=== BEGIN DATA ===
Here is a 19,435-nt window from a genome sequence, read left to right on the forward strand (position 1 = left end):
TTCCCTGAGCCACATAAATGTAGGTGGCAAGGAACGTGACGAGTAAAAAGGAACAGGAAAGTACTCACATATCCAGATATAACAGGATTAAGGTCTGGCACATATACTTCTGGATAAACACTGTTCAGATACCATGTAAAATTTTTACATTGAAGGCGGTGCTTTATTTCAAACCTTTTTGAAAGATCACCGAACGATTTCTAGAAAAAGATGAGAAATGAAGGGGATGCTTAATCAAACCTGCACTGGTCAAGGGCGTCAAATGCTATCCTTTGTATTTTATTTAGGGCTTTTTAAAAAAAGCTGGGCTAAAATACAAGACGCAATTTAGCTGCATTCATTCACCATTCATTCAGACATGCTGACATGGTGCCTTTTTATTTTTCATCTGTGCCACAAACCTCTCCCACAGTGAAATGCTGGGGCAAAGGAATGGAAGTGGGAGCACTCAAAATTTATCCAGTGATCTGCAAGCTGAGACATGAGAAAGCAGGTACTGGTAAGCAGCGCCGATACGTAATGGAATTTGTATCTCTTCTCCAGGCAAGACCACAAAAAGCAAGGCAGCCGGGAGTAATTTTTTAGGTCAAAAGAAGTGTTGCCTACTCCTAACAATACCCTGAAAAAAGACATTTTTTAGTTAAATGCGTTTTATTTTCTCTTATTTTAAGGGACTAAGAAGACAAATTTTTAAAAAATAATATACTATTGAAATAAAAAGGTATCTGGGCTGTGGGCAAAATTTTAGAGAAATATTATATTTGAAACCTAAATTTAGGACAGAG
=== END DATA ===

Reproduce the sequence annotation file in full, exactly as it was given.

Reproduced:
Here is a 19,435-nt window from a genome sequence, read left to right on the forward strand (position 1 = left end):
TTCCCTGAGCCACATAAATGTAGGTGGCAAGGAACGTGACGAGTAAAAAGGAACAGGAAAGTACTCACATATCCAGATATAACAGGATTAAGGTCTGGCACATATACTTCTGGATAAACACTGTTCAGATACCATGTAAAATTTTTACATTGAAGGCGGTGCTTTATTTCAAACCTTTTTGAAAGATCACCGAACGATTTCTAGAAAAAGATGAGAAATGAAGGGGATGCTTAATCAAACCTGCACTGGTCAAGGGCGTCAAATGCTATCCTTTGTATTTTATTTAGGGCTTTTTAAAAAAAGCTGGGCTAAAATACAAGACGCAATTTAGCTGCATTCATTCACCATTCATTCAGACATGCTGACATGGTGCCTTTTTATTTTTCATCTGTGCCACAAACCTCTCCCACAGTGAAATGCTGGGGCAAAGGAATGGAAGTGGGAGCACTCAAAATTTATCCAGTGATCTGCAAGCTGAGACATGAGAAAGCAGGTACTGGTAAGCAGCGCCGATACGTAATGGAATTTGTATCTCTTCTCCAGGCAAGACCACAAAAAGCAAGGCAGCCGGGAGTAATTTTTTAGGTCAAAAGAAGTGTTGCCTACTCCTAACAATACCCTGAAAAAAGACATTTTTTAGTTAAATGCGTTTTATTTTCTCTTATTTTAAGGGACTAAGAAGACAAATTTTTAAAAAATAATATACTATTGAAATAAAAAGGTATCTGGGCTGTGGGCAAAATTTTAGAGAAATATTATATTTGAAACCTAAATTTAGGACAGAG